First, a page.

The program in Radiobiology &Radiotherapy (RR) comprises a broadly based, multifaceted research effort in radiation therapy, radiation biology, radiological physics and related areas of tumor biology. This program has been an approved component of the Yale Cancer Center Grant for over 25 years. Its long-term goal is to improve the treatment of cancer in general and in particular, the effectiveness of radiation therapy. The program includes a broad spectrum of activity that extends from laboratory-based experimental research to clinical investigation, and features investigators associated with 16 departments. Some of the key themes include studies of carcinogenesis, genetic instability and cell growth control;elucidation of DNA repair pathways;investigation of tumor hypoxia and development of hypoxia-targeted cancer therapies;molecular correlations with outcomes in radiation therapy;and improvements in radiation dosimetry, imaging, and delivery. The majority of RR members have rich interactions with the Yale Cancer"""""""" Center (YCC) membership, stimulating translational research that is in turn facilitated by other YCC Research Programs and by extensive use of Shared Resources. The numerous cancer-related grand rounds, seminars, meetings, and journal clubs sponsored by the YCC, along with the weekly Radiobiology Workshop and Journal Club and the weekly Therapeutic Radiology Grand Rounds sponsored by the program, encourage the cooperation, mutual support, and cross stimulation among the component research teams, which leads to a more rapid and efficient application of the results of the research to clinical practice. Dr. Peter Glazer took over as program leader in 2002, replacing Dr. James J. Fischer, who had served as program leader since its inception. In the past funding period, the program expanded to include a total of 39 members affiliated with 15 departments and 3 schools, has played a role in recruiting 3 basic scientists and 6 physician investigators, and has completed renovation of 15,500 net square feet of laboratory space, partially funded by a $2M construction grant from the NIH. Dr. Glazer also serves as PI of a T32 postdoctoral training grant in Radiation Therapy, Biology and Physics, which includes a number of YCC members both within and outside of the program. In the past funding period, there have been 509 cancer related publications by members of the program, including 94 intra- and 121 inter-programmatic collaborations. Overall, the 39 investigators associated with the program have peer-reviewed funding bf $5.8M in annual total costs ($3.7M direct costs), including 17 R01s and an NIH Director's New Innovator Award. Of this funding, $2.3M annual total costs ($1.5M direct costs) comes from the NCI, including 8 ROIs, plus a T32 training grant.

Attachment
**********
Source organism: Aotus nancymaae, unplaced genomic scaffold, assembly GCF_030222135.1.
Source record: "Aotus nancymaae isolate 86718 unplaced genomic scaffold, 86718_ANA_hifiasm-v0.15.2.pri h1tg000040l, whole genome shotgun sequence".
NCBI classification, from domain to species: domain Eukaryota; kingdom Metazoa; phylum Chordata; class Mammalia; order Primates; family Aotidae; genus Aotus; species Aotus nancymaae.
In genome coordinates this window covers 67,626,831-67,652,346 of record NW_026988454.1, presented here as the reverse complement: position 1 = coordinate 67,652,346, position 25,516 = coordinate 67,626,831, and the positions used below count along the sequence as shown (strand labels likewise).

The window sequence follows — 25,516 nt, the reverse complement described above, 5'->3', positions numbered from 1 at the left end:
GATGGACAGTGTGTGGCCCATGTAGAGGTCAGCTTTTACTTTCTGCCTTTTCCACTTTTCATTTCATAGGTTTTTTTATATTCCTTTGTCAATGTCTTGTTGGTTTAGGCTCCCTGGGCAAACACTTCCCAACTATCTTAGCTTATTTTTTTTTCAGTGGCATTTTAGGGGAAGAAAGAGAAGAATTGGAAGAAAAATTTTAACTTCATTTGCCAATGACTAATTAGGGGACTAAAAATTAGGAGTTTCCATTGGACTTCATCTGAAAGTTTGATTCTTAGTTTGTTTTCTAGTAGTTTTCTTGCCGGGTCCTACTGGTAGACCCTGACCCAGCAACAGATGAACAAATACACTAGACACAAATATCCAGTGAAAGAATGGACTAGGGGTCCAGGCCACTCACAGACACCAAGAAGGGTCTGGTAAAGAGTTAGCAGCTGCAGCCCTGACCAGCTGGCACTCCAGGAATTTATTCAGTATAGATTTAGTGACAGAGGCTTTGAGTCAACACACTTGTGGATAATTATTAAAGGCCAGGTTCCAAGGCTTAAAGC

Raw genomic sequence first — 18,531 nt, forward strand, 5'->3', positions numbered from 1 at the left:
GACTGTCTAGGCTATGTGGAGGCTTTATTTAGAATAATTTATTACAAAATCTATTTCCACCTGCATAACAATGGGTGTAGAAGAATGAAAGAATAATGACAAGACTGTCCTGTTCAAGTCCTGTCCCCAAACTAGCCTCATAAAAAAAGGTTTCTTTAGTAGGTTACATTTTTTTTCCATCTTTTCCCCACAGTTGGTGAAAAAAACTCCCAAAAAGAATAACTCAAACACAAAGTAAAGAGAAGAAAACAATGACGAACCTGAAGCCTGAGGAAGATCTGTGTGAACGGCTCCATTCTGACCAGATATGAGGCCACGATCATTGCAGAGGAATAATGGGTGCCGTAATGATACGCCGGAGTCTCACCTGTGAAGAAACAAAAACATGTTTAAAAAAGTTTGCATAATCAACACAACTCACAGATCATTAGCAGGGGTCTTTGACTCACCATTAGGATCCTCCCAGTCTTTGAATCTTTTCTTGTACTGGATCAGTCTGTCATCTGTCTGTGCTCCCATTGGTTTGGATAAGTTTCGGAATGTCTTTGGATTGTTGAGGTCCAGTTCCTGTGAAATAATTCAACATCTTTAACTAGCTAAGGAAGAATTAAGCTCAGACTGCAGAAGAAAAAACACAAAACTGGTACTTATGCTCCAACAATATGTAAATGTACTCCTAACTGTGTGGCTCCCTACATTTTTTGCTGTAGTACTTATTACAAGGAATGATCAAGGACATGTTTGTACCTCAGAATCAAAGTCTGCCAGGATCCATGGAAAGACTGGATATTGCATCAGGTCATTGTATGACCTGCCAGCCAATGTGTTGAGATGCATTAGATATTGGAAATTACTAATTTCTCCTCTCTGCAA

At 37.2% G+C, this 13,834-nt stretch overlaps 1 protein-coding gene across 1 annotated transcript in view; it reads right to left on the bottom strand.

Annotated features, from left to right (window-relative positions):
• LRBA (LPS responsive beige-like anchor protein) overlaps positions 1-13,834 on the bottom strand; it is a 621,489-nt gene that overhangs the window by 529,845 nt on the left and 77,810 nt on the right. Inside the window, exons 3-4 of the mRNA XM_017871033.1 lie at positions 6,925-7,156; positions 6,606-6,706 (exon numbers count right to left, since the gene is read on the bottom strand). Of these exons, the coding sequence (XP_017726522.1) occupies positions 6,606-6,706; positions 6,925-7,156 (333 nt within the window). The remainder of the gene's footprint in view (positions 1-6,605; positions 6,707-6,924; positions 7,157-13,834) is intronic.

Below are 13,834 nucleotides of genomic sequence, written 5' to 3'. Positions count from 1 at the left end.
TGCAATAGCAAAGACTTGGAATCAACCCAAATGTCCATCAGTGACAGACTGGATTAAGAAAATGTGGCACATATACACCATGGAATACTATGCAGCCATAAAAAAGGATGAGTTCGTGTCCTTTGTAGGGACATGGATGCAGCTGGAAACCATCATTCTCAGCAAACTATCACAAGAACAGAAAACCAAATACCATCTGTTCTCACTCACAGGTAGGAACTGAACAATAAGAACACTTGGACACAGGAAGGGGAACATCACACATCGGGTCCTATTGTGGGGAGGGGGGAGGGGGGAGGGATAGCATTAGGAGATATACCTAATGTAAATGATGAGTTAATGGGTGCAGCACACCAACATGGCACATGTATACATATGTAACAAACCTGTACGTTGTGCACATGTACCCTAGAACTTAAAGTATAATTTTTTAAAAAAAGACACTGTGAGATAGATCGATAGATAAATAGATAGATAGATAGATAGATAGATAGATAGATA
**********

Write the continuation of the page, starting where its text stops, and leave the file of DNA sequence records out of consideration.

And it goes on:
The program in Radiobiology &Radiotherapy seeks to elucidate pathways of cancer biology that impact radiation therapy and to conduct clinical and translational research to improve radiation therapy, a key component in the care of cancer patients.
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